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History of Knights of Jerusalem with inductions (click here)


History of the Order of the Holy Sepulchre (Ordo Sancti Sepulchri - O.S.S.)

The Order of the Holy Sepulchre is a sovereign, Dynastic Order of Chivalry that recalls the values of Christian Chivalry and forms part of the historical heritage of religious-chivalric Orders. This especially applies to the Greek Orthodox Order of the Holy Sepulchre; the first Order of the Empire founded in 325 A.D. by Constantine the Great and is the oldest Chivalric Order in the world. Constantine (born 265 A.D., died 337 A.D.) chose for his capital, and, in 330 A.D. inaugurated it under the name of Constantinople (Constantine's city). He proclaimed Christianity the State religion in 325 A.D. Constantine's mother, St. Helena, traveled to the Holy Land in 326 A.D. and located many Biblical sites, including the founding of basilicas on the Mount of Olives and at Bethlehem.

After the collapse of the Empire in 1453, the Grand Dukes of Russia granted protection to the Knights of the Holy Sepulchre and the Order of St. Catherine of Mount Sinai. This included the Orthodox Christians who militated to that Order since 1063. When, in 1472, Sofia Paleologina, niece of the last Emperor of - Constantine XI Paleologo - married Ivan the Great, Grand Duke of Russia, she brought as her dowry the claim to the throne of in the Rurikide Dynasty.

The Order of the Holy Sepulchre was reorganized in 1669 under Dimitri VII Dimitrevic, Grand Duke in exile of the Imperial House of Russia and descendant of Ivan. Dimitri VII reorganized the Order as a dynastic entity and he was recognized as Head of the Name and Arms of the Rurik Dynasty and head of the House of Moscow (not to be confused with the Romanov House).

The Order consolidated and flourished in various countries in East and West. In 1788, Duke Ercole III authorized the establishment of the Order in the Duchy of Modena, granting citizenship of the Duchy to the Head of the Imperial House of Moscow and de jure recognition to His Orders and cultural institutions.

The Order was confirmed under the rule of Saint Basil and assumed as one of its principal aims that assisting Christian pilgrims visiting the Holy Places, recalling the ecumenical spirit of the "Edict of Milan" with which Constantine the Great had decreed that freedom of worship be guaranteed to the faithful of all religions, especially to Christians.

The Order of the Holy Sepulchre is a Sovereign Military Order in the full sense in that it has a sovereign at its head, and "military" in that it is active as distinct from those just conferring knighthoods. "Knight" is a loose term in common usage. But in the strict sense it applies only to those as defined above. A Knight is titled in different ways in various countries - Chevalier, Cavalieri, Graf, Don, Sir, etc. - and each has its own protocol.

The Order enjoys special privileges in some countries where it is recognized as a family Order, dynastic, patriarchal, ecumenical and non-national. Correctly, only a sovereign, or one specifically deputed him, may create a knight, a sovereign being defined as a king or queen or some princes, an emperor or empress, a grand dule or duchess and the pope. A very small number or Orders worldwide come under this category of Chivalric Orders, even though many claims are made.

The Order is very selective in its choice of Knights and Dames, admitting only practicing Christians of known high moral and civic standards. In fact, this is the first criterion for admission. The Order is not expansive for the sake of membership. As a result, there are only 1,500 or so Knights and Dames in a network of only 40 Priorities worldwide. Members are drawn from all ranks of society - members of nobility, civic leaders, high-church dignitaries and lesser ecclesiastics. In being honored by the Order, Knights and Dames are expected to reflect honor in their turn. The honor is not granted simply for a community deed or excellence in sport.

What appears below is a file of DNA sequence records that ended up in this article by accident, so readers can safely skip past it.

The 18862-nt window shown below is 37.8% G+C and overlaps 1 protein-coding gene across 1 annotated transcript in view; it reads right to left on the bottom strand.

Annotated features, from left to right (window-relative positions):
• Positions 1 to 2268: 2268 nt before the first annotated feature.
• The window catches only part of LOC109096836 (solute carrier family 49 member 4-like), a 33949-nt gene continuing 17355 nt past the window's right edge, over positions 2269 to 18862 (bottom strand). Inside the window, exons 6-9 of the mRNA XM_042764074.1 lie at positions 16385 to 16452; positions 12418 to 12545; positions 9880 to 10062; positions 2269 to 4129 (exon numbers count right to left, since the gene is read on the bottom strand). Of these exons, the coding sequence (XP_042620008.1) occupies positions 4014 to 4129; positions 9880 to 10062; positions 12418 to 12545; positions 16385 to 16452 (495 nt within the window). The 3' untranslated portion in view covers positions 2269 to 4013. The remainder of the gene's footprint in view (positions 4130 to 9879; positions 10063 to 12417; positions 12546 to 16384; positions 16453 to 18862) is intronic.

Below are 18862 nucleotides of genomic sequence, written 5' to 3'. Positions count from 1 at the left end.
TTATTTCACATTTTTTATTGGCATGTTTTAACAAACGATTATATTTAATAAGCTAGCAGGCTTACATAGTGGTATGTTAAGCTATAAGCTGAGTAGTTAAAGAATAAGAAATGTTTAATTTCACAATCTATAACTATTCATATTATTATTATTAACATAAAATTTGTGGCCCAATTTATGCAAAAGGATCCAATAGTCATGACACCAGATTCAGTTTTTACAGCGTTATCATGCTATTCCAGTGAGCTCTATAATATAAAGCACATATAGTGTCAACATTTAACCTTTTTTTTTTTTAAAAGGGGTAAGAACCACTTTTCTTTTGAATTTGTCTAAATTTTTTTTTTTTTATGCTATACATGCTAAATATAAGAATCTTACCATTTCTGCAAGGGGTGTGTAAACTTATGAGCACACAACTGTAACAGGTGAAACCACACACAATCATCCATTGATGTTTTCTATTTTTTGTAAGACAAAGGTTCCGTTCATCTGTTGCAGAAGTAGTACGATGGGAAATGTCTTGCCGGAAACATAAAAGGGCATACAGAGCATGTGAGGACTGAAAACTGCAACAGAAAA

Knighthood comes generally in set grades - Knight Oblate, Knight, Knight Officer, Knight Commander Knight Grand Officer and Knight Grand Cross. This also applies to Dames.

Forms of address vary from country to country. Whereas in British Knighthoods, "Professor Sir William White" is correct protocol, in O.S.S., the term Chevalier comes first - "Chevalier Professor etc." followed by other letters following the name, in prescribed order, such as "Chevalier Dr. Bill Black, K.C., O.S.S., J.P., Ph.D., etc." Use of full stops between letters is optional. In all Orders Ecclesiastic, titles are written first, such as "Rev. Chevalier George Grey, K.O., O.S.S.", followed by academic degrees. Those of Oxford are placed in ascending order - B.A., M.Sc., D.Litt., etc., while most other universities the academic degrees are placed in descending order. Non-academic letters follow - "J.P." is from the Queen and should precede academic honors. In all instances, V.C. (Victoria Cross) and G.C. (George Cross) should precede all other letters, even though these do not carry a knighthood.

"Sir" and "Lady" are exclusively for British subjects knighted by the British Crown. A non-British subject may be knighted by the Crown and use the letters, but not "Sir" or "Lady".

Whereas in O.S.S., a Dame is knighted in her own right and holds the title for life, protocol varies with British "Ladies" who may carry the title in their own right. In such cases, the title is carried for life, or as the wife of a Knight, in which as it is for life so long as she does not remarry, when her status is taken from her husband. British protocol is more complex than this and it is desirable that one consults a reference such as Debrett's, which is quite comprehensive.